Frank Chadwick’s How Dark the World Becomes is a space opera, adventure science fiction novel from Baen Books. I’ll admit that I was somewhat dubious about a “new” author, but I quickly became fully absorbed in the story of Sasha Naradnyo.
At first glance he is an utterly reprehensible character: he’s a mid-level crime boss who makes money from running gambling rackets and drugs. Yet this is a universe where humans survive on the margins of society, where they are welcome only in areas of brute labor, violence, and crime. Sasha is only a criminal because it is the only way for him to rise… but he also gives back in the form of funding a local hospital and protecting those he can from the harsh universe.
We don’t see much of Sasha as a criminal, instead, we come to him as he transitions, forced out of his previous life and into a wider world as he shows his true colors by protecting two children and their keeper. The writing is fast-paced and the universe is gritty and everything about it feels like one of the noir crime detective novels.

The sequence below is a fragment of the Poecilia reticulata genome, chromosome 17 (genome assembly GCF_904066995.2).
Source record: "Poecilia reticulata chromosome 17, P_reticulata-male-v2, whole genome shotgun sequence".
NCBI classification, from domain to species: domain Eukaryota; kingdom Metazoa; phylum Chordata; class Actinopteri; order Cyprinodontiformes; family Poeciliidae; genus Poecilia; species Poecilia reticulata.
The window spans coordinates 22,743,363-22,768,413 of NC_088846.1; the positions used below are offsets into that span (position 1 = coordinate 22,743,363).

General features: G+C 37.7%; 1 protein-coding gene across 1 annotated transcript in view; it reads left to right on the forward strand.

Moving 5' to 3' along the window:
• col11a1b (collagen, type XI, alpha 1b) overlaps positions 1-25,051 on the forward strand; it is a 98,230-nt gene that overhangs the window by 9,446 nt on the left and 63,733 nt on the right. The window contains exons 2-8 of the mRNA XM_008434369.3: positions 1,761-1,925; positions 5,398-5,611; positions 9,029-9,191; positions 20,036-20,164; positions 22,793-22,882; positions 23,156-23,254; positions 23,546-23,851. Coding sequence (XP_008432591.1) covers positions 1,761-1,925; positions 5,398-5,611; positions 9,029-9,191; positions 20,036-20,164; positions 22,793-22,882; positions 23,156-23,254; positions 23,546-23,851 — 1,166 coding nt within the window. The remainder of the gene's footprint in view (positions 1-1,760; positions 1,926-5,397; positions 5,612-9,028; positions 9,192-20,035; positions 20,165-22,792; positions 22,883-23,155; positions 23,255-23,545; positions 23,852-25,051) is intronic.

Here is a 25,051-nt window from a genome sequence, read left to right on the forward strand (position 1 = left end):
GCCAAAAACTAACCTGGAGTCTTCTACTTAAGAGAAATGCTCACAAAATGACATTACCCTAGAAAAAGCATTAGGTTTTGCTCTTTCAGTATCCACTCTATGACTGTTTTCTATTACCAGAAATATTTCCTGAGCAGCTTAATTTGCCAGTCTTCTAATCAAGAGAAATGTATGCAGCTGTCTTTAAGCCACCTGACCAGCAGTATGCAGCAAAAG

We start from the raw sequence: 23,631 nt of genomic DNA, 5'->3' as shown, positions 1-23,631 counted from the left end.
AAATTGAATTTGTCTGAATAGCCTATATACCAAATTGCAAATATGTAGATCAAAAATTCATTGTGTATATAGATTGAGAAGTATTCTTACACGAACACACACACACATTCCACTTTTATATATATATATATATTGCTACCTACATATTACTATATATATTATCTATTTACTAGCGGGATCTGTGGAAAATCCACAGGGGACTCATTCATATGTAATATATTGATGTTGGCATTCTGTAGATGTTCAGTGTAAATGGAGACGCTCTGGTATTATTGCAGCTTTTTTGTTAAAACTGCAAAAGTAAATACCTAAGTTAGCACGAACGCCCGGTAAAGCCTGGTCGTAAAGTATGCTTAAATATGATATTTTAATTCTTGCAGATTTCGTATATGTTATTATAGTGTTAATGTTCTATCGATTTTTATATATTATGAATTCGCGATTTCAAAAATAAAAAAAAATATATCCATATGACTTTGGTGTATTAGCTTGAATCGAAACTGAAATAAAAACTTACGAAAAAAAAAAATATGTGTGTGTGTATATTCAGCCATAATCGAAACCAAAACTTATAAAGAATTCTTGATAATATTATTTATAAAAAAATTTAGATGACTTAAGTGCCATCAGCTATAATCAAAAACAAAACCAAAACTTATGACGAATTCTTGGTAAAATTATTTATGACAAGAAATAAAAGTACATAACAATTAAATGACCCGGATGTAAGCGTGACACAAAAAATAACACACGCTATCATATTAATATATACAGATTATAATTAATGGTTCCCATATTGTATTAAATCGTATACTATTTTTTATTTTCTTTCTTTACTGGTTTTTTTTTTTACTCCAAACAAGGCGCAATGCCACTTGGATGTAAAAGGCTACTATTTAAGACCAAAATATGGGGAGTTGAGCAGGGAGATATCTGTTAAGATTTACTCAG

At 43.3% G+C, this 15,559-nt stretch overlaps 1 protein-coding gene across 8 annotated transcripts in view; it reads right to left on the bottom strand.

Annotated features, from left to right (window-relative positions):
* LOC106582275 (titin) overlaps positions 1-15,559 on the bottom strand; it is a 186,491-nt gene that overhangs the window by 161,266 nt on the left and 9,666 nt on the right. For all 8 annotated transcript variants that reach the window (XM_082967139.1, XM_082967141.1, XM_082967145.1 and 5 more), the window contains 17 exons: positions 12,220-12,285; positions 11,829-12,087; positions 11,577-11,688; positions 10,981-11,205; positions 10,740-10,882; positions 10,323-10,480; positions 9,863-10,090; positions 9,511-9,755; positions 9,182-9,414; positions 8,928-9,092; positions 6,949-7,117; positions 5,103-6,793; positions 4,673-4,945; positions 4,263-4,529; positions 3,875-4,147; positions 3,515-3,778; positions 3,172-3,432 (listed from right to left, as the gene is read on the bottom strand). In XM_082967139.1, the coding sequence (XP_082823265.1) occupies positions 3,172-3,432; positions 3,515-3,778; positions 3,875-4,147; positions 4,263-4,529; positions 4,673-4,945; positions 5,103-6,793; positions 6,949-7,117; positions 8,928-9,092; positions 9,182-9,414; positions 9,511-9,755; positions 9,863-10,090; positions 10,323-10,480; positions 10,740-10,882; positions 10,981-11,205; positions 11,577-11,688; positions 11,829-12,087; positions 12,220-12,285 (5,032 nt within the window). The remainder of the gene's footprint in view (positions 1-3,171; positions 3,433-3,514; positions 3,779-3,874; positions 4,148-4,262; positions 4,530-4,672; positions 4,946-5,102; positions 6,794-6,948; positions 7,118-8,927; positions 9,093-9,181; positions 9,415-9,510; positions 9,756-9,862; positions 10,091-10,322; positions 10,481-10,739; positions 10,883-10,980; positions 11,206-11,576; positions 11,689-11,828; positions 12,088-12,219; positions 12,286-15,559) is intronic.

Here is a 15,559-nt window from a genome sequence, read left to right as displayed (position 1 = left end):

It is a fantastic read from a great author. I went from hating the main character to giving him a grudging respect that surprised me. Frank Chadwick doesn’t pull any punches, he delves into the darkness of his universe, taking his characters and putting them through the wringer and making it very clear from the beginning that no one – not even the main character – is safe.